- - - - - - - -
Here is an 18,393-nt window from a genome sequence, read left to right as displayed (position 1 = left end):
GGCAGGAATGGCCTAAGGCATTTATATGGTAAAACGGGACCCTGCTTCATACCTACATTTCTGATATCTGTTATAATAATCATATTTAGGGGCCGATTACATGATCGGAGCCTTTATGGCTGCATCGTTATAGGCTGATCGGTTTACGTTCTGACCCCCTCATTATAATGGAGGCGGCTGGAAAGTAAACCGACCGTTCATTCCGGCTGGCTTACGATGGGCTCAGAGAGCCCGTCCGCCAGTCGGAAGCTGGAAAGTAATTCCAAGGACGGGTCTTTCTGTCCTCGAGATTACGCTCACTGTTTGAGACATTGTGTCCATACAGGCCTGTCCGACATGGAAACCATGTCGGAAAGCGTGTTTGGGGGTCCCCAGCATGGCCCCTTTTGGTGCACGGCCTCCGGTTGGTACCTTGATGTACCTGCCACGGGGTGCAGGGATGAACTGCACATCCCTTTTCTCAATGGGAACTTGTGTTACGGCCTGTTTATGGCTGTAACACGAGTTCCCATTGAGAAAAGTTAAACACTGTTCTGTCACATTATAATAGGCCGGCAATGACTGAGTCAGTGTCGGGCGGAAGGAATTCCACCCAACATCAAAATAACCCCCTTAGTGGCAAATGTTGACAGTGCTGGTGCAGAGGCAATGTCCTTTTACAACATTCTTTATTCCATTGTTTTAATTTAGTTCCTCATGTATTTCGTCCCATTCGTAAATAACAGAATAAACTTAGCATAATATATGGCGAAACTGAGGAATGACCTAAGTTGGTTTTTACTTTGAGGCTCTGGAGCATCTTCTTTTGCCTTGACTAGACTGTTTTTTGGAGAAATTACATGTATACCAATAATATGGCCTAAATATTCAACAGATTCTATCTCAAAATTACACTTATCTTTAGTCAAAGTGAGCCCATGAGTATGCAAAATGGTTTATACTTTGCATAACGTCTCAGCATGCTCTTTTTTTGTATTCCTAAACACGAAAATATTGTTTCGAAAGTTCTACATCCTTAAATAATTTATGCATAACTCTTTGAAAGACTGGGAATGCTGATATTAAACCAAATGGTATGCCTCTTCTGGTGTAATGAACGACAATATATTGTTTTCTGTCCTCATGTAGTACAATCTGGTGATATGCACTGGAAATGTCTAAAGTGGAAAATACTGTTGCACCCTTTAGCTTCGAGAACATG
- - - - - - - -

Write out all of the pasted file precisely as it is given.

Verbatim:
Here is an 18,393-nt window from a genome sequence, read left to right as displayed (position 1 = left end):
GGCAGGAATGGCCTAAGGCATTTATATGGTAAAACGGGACCCTGCTTCATACCTACATTTCTGATATCTGTTATAATAATCATATTTAGGGGCCGATTACATGATCGGAGCCTTTATGGCTGCATCGTTATAGGCTGATCGGTTTACGTTCTGACCCCCTCATTATAATGGAGGCGGCTGGAAAGTAAACCGACCGTTCATTCCGGCTGGCTTACGATGGGCTCAGAGAGCCCGTCCGCCAGTCGGAAGCTGGAAAGTAATTCCAAGGACGGGTCTTTCTGTCCTCGAGATTACGCTCACTGTTTGAGACATTGTGTCCATACAGGCCTGTCCGACATGGAAACCATGTCGGAAAGCGTGTTTGGGGGTCCCCAGCATGGCCCCTTTTGGTGCACGGCCTCCGGTTGGTACCTTGATGTACCTGCCACGGGGTGCAGGGATGAACTGCACATCCCTTTTCTCAATGGGAACTTGTGTTACGGCCTGTTTATGGCTGTAACACGAGTTCCCATTGAGAAAAGTTAAACACTGTTCTGTCACATTATAATAGGCCGGCAATGACTGAGTCAGTGTCGGGCGGAAGGAATTCCACCCAACATCAAAATAACCCCCTTAGTGGCAAATGTTGACAGTGCTGGTGCAGAGGCAATGTCCTTTTACAACATTCTTTATTCCATTGTTTTAATTTAGTTCCTCATGTATTTCGTCCCATTCGTAAATAACAGAATAAACTTAGCATAATATATGGCGAAACTGAGGAATGACCTAAGTTGGTTTTTACTTTGAGGCTCTGGAGCATCTTCTTTTGCCTTGACTAGACTGTTTTTTGGAGAAATTACATGTATACCAATAATATGGCCTAAATATTCAACAGATTCTATCTCAAAATTACACTTATCTTTAGTCAAAGTGAGCCCATGAGTATGCAAAATGGTTTATACTTTGCATAACGTCTCAGCATGCTCTTTTTTTGTATTCCTAAACACGAAAATATTGTTTCGAAAGTTCTACATCCTTAAATAATTTATGCATAACTCTTTGAAAGACTGGGAATGCTGATATTAAACCAAATGGTATGCCTCTTCTGGTGTAATGAACGACAATATATTGTTTTCTGTCCTCATGTAGTACAATCTGGTGATATGCACTGGAAATGTCTAAAGTGGAAAATACTGTTGCACCCTTTAGCTTCGAGAACATG